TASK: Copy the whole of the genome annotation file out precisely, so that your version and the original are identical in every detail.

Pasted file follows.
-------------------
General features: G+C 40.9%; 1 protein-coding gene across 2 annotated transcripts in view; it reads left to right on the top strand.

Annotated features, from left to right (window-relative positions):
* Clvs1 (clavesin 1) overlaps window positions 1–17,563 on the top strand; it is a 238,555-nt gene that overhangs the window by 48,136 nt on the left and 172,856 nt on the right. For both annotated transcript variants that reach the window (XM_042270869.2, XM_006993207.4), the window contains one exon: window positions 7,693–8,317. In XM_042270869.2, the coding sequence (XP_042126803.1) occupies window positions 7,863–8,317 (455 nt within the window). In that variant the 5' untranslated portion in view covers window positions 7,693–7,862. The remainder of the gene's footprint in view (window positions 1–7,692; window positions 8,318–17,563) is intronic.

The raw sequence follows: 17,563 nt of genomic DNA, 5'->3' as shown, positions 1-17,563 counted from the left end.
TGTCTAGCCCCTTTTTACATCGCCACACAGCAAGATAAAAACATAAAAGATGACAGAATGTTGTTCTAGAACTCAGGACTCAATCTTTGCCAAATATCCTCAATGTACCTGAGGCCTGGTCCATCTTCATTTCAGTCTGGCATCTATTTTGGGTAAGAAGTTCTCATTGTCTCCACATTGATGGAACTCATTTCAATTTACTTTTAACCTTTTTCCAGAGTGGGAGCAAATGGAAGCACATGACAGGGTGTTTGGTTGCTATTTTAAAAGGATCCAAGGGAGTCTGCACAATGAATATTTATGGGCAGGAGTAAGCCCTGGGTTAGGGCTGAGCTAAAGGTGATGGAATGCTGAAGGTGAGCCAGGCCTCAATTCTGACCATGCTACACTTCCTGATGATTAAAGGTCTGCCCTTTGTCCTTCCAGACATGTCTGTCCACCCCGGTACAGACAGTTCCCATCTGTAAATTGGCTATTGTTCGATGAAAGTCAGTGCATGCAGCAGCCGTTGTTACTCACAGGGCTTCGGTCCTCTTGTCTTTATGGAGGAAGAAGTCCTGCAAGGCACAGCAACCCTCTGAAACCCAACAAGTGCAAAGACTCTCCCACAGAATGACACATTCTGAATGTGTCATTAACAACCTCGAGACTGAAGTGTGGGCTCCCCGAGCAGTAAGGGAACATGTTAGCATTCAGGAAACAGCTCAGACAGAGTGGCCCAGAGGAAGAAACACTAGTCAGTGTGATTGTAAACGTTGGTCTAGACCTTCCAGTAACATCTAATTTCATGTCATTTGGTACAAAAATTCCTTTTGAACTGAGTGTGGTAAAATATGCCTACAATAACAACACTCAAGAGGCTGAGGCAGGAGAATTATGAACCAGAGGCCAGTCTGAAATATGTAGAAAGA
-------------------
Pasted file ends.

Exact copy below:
General features: G+C 40.9%; 1 protein-coding gene across 2 annotated transcripts in view; it reads left to right on the top strand.

Annotated features, from left to right (window-relative positions):
* Clvs1 (clavesin 1) overlaps window positions 1–17,563 on the top strand; it is a 238,555-nt gene that overhangs the window by 48,136 nt on the left and 172,856 nt on the right. For both annotated transcript variants that reach the window (XM_042270869.2, XM_006993207.4), the window contains one exon: window positions 7,693–8,317. In XM_042270869.2, the coding sequence (XP_042126803.1) occupies window positions 7,863–8,317 (455 nt within the window). In that variant the 5' untranslated portion in view covers window positions 7,693–7,862. The remainder of the gene's footprint in view (window positions 1–7,692; window positions 8,318–17,563) is intronic.

The raw sequence follows: 17,563 nt of genomic DNA, 5'->3' as shown, positions 1-17,563 counted from the left end.
TGTCTAGCCCCTTTTTACATCGCCACACAGCAAGATAAAAACATAAAAGATGACAGAATGTTGTTCTAGAACTCAGGACTCAATCTTTGCCAAATATCCTCAATGTACCTGAGGCCTGGTCCATCTTCATTTCAGTCTGGCATCTATTTTGGGTAAGAAGTTCTCATTGTCTCCACATTGATGGAACTCATTTCAATTTACTTTTAACCTTTTTCCAGAGTGGGAGCAAATGGAAGCACATGACAGGGTGTTTGGTTGCTATTTTAAAAGGATCCAAGGGAGTCTGCACAATGAATATTTATGGGCAGGAGTAAGCCCTGGGTTAGGGCTGAGCTAAAGGTGATGGAATGCTGAAGGTGAGCCAGGCCTCAATTCTGACCATGCTACACTTCCTGATGATTAAAGGTCTGCCCTTTGTCCTTCCAGACATGTCTGTCCACCCCGGTACAGACAGTTCCCATCTGTAAATTGGCTATTGTTCGATGAAAGTCAGTGCATGCAGCAGCCGTTGTTACTCACAGGGCTTCGGTCCTCTTGTCTTTATGGAGGAAGAAGTCCTGCAAGGCACAGCAACCCTCTGAAACCCAACAAGTGCAAAGACTCTCCCACAGAATGACACATTCTGAATGTGTCATTAACAACCTCGAGACTGAAGTGTGGGCTCCCCGAGCAGTAAGGGAACATGTTAGCATTCAGGAAACAGCTCAGACAGAGTGGCCCAGAGGAAGAAACACTAGTCAGTGTGATTGTAAACGTTGGTCTAGACCTTCCAGTAACATCTAATTTCATGTCATTTGGTACAAAAATTCCTTTTGAACTGAGTGTGGTAAAATATGCCTACAATAACAACACTCAAGAGGCTGAGGCAGGAGAATTATGAACCAGAGGCCAGTCTGAAATATGTAGAAAGA